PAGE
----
Monday, 26 November 2012

Toasting Chestnuts-Manner(Men)

“I wonder what your disguise is?  The jeans or the suit?"


Took a second espresso after dinner and, well, you know how these things go.  Bug eyed into the wee hours. What’s on the shelf? 

Heiner Lauterbach(Daniel/Julius), Uwe Ochsenknecht(Stefan) and Ulrike Kriener (Paula) in the 1986 Manner by Doris Dorrie.  A movie I never tire of watching.  Funny; full of great conversation and situations.
The Armbrusts are a comfortable, middle class family.  Anniversary morning and the discovery of an infidelity;  Julius’ wife, Paula, is having an affair.   In an attempt to come to terms with this, Julius moves out and begins an autopsy of the marriage.  More like spying on his wife and her new boyfriend.   Great scene where Julius, after skulking around the property, rides through town after the boyfriend on his son’s bike. 
A chance encounter and Julius (now under the guise of Daniel) takes up residence with the boyfriend (Stefan)to try and understand what his wife sees in this guy.  Stefan covets Daniel’s middle class lifestyle.  Despite the odds, a friendship forms between the two and Daniel, seeing the potential in Stefan, goes out of his way to help him with his career(torturing himself in the process).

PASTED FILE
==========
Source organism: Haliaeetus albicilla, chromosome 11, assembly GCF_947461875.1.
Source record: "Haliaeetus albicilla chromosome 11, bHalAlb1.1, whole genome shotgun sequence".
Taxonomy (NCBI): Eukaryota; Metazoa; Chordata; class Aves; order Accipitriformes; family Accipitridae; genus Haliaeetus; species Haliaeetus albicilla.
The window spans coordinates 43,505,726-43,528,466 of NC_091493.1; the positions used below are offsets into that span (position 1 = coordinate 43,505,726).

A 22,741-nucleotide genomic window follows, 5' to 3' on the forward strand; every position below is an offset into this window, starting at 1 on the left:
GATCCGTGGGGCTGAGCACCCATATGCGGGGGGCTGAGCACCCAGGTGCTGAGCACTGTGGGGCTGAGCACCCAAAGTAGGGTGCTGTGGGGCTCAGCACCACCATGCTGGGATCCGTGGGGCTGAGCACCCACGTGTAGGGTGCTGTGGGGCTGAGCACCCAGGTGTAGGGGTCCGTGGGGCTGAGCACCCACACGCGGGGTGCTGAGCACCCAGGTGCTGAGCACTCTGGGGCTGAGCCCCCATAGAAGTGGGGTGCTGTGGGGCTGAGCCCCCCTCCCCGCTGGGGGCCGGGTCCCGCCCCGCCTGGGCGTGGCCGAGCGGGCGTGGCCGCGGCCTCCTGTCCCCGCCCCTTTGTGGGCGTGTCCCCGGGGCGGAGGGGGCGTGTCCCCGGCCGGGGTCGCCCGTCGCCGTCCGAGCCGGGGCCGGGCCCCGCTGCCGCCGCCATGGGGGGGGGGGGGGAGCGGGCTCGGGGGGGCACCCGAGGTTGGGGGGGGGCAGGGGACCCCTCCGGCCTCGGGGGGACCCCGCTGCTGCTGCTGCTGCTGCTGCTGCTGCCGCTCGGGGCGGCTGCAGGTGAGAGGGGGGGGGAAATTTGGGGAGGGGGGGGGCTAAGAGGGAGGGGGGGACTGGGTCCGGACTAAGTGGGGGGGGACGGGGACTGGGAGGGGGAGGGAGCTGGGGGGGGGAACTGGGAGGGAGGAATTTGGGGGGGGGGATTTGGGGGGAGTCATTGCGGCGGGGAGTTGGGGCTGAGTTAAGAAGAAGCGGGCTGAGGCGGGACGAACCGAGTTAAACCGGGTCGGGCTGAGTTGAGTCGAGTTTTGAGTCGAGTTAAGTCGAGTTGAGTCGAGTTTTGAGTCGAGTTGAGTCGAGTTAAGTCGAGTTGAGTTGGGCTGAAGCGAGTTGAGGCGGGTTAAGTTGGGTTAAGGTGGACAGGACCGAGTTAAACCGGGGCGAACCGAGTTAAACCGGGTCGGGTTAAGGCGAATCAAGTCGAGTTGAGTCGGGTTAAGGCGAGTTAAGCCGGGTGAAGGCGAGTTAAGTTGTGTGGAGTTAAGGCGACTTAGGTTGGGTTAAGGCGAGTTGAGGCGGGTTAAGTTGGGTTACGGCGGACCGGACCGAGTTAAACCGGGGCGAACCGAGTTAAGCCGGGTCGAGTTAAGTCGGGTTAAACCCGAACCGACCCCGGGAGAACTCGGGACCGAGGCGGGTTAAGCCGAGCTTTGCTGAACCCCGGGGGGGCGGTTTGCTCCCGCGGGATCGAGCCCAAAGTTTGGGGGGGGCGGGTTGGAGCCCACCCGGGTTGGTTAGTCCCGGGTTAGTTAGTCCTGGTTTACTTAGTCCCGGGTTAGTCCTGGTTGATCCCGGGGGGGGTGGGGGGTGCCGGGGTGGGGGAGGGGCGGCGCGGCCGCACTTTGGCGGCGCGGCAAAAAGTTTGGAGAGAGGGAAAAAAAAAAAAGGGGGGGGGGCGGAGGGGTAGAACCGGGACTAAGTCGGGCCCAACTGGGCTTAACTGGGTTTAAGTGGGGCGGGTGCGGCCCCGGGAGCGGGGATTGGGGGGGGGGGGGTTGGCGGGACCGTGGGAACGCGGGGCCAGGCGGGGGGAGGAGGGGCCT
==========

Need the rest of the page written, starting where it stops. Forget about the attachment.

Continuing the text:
Scenes to look for:

~Paula visiting for breakfast-great fun
~Stefan going for a joy ride in Daniel’s car
~watching the football game with bandaged hands
~the haircut (facing middle age)
~discussing the merits of marriage and materialism
~trying on the new suit
~celebrating the new job
~the elevator

Some favourite lines:

Stefan: Everything about her is wrong.
Daniel: Which makes her the right women for you? (talking about Paula)

Stefan: And because I wasn’t here, you go bullshit?” (to Daniel, after Daniel destroys the apartment)

Stefan: It’s pretentious, decadent, disgusting. It’s absolutely fantastic. (on the new car.)

Roommate #2: Do you have children?
Daniel: Can you tell by my ass?

 A light hearted comedy that could only be written with men as the leads.  
 Yes, the German sense of humour is alive and well.